And BTW... You'll notice that I don't say that cell systems, nor in-car Nav systems shouldn't be built, shouldn't be offered, or should be banned, only that if they track data, I would want to be made aware of that fact, and make my purchasing decisions accordingly.

        I just said I don't feel the need for planned obsolescence, and lazy mental navigational and situational acuity by having a device dictate directions to me. Thankyaverramuch.
        • 5 Years Ago
        I'm with Boxer. I have no need for Navigation systems. All I need are a road map and a clear set of directions, and I'm already there.
      • 5 Years Ago
      I'm with you. I find myself saying, "Man, that town doesn't even have a Wal-Mart" a lot now.

      That's usually the sign of a town I'm not going to have too much fun in.
      • 5 Years Ago
      I have a Zumo 660 and I tour on my motorcycle alot. There is always something I forget when I am on the road so I have had to find a local Walmart. Hit the subway for a sandwich hit sporting for some ammo and edpending on how long I have been gone maybe some underwear or a clean shirt. They can be good when you are on the road.
      • 5 Years Ago
      Hmm, Don't know about Walmart but I have used my TomTom to locate Best Buy and other "Points of Intrest" while on vacation or when locating an alternative store to the one's I'd been using.
      • 5 Years Ago
      well, at least we know why they have money to buy a Phantom or other luxury car...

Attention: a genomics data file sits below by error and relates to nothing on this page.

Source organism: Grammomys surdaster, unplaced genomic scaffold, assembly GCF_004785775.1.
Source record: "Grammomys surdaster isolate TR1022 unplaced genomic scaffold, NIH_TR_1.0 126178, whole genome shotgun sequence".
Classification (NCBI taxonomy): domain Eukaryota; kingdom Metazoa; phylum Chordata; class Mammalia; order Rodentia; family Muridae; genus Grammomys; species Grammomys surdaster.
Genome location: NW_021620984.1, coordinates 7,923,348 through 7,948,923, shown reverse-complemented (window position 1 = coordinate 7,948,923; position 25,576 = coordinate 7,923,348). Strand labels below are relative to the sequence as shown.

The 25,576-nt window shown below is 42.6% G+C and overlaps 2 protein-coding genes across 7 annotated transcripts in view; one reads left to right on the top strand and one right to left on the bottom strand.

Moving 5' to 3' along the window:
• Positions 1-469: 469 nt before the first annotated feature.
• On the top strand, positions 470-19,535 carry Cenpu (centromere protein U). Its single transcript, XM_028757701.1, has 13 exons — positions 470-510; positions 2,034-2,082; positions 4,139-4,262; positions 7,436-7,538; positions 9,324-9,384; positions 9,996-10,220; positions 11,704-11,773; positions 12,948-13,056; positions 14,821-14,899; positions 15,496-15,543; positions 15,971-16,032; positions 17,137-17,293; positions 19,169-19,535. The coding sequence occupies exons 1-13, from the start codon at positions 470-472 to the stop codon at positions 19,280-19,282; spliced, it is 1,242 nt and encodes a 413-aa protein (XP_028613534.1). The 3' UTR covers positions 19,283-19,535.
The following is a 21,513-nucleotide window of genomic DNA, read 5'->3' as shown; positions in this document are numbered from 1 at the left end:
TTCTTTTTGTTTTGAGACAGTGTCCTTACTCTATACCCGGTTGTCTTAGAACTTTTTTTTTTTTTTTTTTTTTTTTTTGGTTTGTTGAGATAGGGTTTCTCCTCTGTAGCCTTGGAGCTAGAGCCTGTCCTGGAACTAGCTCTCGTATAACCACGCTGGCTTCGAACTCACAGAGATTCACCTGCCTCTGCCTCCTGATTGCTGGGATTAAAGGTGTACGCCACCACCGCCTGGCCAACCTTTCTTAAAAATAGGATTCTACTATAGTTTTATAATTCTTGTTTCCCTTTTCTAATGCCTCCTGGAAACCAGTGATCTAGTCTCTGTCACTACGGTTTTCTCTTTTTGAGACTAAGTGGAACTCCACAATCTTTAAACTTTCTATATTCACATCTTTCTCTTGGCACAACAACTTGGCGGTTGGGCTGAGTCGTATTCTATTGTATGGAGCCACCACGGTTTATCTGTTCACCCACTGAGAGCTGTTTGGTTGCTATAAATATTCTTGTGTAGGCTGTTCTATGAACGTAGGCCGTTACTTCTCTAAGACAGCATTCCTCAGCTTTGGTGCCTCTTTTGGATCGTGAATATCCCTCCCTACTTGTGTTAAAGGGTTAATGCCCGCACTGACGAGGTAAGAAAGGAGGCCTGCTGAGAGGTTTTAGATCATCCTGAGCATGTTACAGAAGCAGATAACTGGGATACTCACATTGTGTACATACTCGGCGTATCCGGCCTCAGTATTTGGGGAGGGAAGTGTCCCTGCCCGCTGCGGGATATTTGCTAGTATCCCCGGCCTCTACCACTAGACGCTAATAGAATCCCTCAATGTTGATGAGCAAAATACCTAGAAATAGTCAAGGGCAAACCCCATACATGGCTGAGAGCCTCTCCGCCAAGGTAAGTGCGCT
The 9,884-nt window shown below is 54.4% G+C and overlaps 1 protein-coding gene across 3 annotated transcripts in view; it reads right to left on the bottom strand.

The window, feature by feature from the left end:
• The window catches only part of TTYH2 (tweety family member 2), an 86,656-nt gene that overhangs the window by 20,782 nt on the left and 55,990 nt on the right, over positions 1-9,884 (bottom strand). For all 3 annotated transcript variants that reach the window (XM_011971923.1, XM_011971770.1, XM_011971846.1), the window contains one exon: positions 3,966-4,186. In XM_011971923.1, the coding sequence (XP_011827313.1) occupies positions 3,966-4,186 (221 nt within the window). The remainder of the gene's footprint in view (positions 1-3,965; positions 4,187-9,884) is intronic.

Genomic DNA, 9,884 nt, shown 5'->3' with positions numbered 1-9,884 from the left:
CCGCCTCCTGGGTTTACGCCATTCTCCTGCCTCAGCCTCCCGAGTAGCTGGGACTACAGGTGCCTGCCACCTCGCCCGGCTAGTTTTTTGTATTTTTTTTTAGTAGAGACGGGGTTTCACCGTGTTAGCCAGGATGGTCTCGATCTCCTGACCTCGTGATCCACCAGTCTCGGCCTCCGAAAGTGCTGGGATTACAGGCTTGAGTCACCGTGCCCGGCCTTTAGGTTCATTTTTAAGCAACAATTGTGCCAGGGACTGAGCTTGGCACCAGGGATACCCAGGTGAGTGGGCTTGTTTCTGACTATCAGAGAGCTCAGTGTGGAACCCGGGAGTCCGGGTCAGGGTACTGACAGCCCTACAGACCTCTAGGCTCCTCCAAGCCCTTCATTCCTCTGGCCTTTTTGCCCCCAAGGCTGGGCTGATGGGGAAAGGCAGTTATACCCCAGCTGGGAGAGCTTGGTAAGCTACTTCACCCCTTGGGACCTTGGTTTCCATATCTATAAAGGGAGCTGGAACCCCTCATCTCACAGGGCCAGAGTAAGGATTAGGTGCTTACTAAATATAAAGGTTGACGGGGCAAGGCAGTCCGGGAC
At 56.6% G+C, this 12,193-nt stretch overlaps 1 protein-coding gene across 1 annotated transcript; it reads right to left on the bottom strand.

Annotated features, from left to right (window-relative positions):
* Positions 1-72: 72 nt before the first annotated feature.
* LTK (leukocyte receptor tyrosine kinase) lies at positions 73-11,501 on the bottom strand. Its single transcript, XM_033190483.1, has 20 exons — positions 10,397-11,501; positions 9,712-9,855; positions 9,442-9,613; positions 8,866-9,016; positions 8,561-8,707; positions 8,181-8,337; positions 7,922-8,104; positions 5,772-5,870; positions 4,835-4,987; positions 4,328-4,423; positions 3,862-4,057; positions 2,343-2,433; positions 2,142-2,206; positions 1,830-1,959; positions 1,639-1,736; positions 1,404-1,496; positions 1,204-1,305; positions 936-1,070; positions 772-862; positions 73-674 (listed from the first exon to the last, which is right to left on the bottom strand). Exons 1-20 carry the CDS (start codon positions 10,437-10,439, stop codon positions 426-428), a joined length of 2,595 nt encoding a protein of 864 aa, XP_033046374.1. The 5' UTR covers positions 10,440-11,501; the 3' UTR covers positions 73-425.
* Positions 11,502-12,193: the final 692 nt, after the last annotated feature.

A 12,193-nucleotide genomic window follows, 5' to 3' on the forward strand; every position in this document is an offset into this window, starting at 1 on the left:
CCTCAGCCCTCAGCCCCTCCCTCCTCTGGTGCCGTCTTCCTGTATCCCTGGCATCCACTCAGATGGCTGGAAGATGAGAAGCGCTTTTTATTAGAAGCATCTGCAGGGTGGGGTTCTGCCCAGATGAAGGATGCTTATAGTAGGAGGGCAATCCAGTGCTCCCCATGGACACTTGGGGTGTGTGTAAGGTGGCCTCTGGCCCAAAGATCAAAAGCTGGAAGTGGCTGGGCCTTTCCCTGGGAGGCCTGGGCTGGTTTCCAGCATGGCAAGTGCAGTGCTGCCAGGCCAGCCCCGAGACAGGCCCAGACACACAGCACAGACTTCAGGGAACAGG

i'm not allowed at stores like wal*mart; i get into fights because i have a problem with idiocy; but, hey - i own a luxury car! so at least i can find one;
      • 5 Years Ago
      I haven't shopped at Wal-mart in nearly 10 years. I practically live at Target, however.
      • 5 Years Ago
      Well it's not too surprising, poor people tend to be stupid with their money. It explains why the ghetto has more expensive cars than upper end neighbourhoods with educated, intelligent people. Because who doesn't love paying interest on a loan for a heavily depreciating asset?
      • 5 Years Ago
      ive never been to a walmart. ever. theres just none nearby close enough here in LA. but plenty of target's though. closest walmart ive heard of is either in the hood in south central, or 30-40miles out east of here, which equals to 1hr of driving in traffic here. no thanks.
      • 5 Years Ago
      I purchased my Garmin windshield-mount GPS unit at a WalMart in a town I wasn't familiar with, but had been to many years prior. I even had to stop and ask for directions to the WalMart on my way to buy the GPS, but I don't think I've since GPS'd a WalMart.